In our latest guest blog, Joy Aston and Mark Durkee, from Centre for Data Ethics & Innovation (CDEI, part of the newly-formed Department for Science, Innovation & Technology), discuss the Algorithmic Transparency Recording Standard (ATRS), which they have developed with Central Digital and Data Office (CDDO) following commitments in the National Data Strategy, and reinforced by findings from the OSR’s report on public confidence in statistical models published in 2021.

Ensuring that statistics are used responsibly has long been a key part of the remit of statisticians working within government. The approach to doing this has matured over the years, including via the introduction of the Office for Statistics Regulation (OSR), and the government’s statistics profession has a strong track record in delivering trustworthy official statistics.

However, in recent years, statistical models are finding new uses, often described as algorithms, AI or algorithmic tools. To help non-experts understand this work, we’re using ‘algorithmic tool’ as a deliberately broad term that covers different applications of AI and complex algorithms.

Used well, such algorithmic tools can offer significant benefits; saving time, supporting more effective decisions and risk assessments and more. The increased use of complex statistical models in more operational ways has important implications for the role of statisticians. A badly designed, or badly understood, statistical model might not only have implications for broad policy-making, but on specific decisions made about individuals. A growing field of data ethics has emerged to help manage some of these risks, and ensure that such models are developed and used responsibly.

The public has a right to explanation and information about how the government operates and makes decisions about them. This is to ensure people can understand actions taken, appeal decisions, and hold responsible decision-makers to account. 

Perhaps the most high profile example of the need to secure public confidence in algorithms, were the approaches taken by the UK exam regulators in awarding exam grades in 2020. The subsequent OSR report on public confidence in statistical models published in 2021 highlighted transparency as key to ensuring public confidence.

Though public confidence is a core reason for transparency, there are other benefits too:

  • Transparency can support innovation in organisations, helping senior leaders to engage with how their teams are using AI and enabling the sharing of best practice between organisations.
  • Transparency can help to improve engagement with the public, and facilitate greater accountability: enabling citizens to understand or, if necessary, challenge a decision.
  • Transparency tends to make things better; when we are open about things we tend to do them better, for example by paying more attention to broader data ethics issues, or in clearly articulating the limitations of a tool.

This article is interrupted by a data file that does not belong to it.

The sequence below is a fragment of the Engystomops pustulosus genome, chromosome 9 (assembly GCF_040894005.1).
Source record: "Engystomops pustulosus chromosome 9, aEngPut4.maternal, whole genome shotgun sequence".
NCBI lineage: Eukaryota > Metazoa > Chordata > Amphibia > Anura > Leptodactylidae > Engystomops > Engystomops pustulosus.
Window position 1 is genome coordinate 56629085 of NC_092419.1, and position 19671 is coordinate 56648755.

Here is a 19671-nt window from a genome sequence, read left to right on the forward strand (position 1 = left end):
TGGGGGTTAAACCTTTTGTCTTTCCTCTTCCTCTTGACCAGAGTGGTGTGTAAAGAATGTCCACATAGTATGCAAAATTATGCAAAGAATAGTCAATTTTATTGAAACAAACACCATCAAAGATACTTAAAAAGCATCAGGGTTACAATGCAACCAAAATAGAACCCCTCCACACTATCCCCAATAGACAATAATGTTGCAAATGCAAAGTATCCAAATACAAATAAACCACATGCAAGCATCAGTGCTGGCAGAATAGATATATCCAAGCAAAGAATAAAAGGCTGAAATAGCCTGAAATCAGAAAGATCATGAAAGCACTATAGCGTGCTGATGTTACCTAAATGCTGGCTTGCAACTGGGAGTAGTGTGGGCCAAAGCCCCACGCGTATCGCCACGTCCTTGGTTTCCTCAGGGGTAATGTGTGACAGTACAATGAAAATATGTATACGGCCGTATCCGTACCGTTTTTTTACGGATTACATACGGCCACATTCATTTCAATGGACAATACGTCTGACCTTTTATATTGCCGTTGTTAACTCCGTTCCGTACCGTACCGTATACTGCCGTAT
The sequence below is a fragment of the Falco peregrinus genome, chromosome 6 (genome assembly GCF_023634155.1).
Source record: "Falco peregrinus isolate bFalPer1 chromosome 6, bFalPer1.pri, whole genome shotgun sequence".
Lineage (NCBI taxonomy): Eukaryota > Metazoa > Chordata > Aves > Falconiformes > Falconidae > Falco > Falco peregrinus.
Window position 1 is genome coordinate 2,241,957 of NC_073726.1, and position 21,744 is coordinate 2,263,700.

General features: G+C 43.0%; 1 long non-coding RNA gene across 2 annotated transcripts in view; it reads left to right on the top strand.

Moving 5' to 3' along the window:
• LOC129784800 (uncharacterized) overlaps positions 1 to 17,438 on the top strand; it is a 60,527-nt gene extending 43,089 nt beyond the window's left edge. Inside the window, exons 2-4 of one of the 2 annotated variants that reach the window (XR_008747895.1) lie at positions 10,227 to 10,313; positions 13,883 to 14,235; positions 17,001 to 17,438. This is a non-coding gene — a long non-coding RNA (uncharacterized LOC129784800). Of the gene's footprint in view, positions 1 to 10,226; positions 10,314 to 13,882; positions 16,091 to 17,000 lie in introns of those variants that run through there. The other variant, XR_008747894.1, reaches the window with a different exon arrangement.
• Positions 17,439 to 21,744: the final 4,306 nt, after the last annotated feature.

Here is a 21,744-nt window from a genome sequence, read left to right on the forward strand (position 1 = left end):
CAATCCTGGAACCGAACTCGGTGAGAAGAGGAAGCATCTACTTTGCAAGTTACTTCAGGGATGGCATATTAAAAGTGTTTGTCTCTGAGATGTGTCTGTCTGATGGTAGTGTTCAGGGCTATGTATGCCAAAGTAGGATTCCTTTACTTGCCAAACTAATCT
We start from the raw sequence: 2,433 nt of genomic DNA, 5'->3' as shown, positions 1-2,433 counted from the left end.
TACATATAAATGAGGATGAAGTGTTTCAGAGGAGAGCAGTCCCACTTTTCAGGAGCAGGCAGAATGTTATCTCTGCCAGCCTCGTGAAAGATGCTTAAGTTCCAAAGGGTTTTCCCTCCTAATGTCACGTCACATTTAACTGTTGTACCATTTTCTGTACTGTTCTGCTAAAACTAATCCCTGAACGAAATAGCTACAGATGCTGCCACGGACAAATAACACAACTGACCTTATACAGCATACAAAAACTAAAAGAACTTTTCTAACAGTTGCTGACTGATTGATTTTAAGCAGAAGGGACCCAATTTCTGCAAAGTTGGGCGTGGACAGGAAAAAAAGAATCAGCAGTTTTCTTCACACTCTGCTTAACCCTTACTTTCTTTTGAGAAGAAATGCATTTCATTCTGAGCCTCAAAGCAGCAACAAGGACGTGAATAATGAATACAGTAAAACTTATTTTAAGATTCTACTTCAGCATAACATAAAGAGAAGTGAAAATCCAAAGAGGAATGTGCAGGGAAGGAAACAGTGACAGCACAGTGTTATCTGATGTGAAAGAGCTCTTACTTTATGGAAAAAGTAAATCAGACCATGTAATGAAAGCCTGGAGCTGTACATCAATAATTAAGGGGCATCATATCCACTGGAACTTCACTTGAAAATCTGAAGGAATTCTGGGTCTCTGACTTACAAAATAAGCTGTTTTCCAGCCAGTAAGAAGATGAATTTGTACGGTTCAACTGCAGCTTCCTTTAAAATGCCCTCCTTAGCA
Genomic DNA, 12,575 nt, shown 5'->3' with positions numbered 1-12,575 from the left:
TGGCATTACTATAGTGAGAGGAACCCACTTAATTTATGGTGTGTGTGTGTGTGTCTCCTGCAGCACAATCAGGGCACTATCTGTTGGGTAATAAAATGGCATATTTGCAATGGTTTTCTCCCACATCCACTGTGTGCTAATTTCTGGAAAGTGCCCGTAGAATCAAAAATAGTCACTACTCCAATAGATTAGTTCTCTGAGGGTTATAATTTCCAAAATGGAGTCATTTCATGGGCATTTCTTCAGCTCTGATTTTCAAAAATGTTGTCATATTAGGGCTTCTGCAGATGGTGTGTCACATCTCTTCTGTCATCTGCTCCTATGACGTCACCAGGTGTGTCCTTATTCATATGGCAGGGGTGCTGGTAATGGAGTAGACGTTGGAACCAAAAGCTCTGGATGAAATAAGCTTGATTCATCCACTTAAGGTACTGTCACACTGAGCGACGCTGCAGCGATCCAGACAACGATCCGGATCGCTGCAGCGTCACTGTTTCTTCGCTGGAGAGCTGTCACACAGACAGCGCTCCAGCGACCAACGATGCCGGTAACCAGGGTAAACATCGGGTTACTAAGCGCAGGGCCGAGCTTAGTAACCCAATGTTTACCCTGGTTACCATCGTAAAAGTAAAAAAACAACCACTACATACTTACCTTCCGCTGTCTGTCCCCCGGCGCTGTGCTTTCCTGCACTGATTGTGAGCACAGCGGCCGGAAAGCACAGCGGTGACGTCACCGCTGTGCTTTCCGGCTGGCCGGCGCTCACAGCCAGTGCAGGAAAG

The OSR report recommended the creation of a comprehensive directory of guidance for Government bodies that are deploying algorithmic tools. Many other organisations have made similar calls, and commitments were made in both the National Data Strategy (2020) and National AI Strategy (2021). In response, the Centre for Data Ethics & Innovation (CDEI) and Central Digital and Data Office (CDDO) have worked together to develop the Algorithmic Transparency Recording Standard (ATRS)

This establishes a standardised way for public sector organisations to proactively and transparently publish information about how and why they are using algorithmic approaches in decision-making. This information is published on to make it easily accessible to the public. It has been endorsed by the UK government Data Standards Authority which recommends the standards, guidance and other resources government departments should follow when working on data projects. 

The design and development of the Standard has been underpinned by extensive collaboration with public sector, industry and academic stakeholders as well as citizen engagement. It is informed by a public engagement study run by the CDEI and BritainThinks and has been piloted with a variety of public sector organisations across the UK, including the Information Commissioner’s Office, the Food Standards Agency, police forces and more. Pilot partners have noted several benefits internally, including how it encourages different parts of an organisation to work together and consider ethical aspects from a range of perspectives.

The use of the term algorithmic tool is partly driven from this public engagement (as a term more readily understood by the general public than alternatives such as statistical model), but also seeks to emphasise the standard’s focus on how tools are embedded in operational processes. The understanding of how the underlying statistical model(s) were created and tested is an important part of this, but so is a clear understanding of how it is being used in practice, for example by front-line operational staff.

We have developed, published, and piloted the Standard, but there is still more work we want to do to support and embed its use. We are currently working on developing an online repository to host records in a searchable and accessible way, along with continuing to encourage its uptake. In parallel, we are actively working directly with teams to complete records, offering support, feedback and guidance.

We would encourage anyone working with, or developing, tools that they feel are in scope of the Standard to get in touch with us at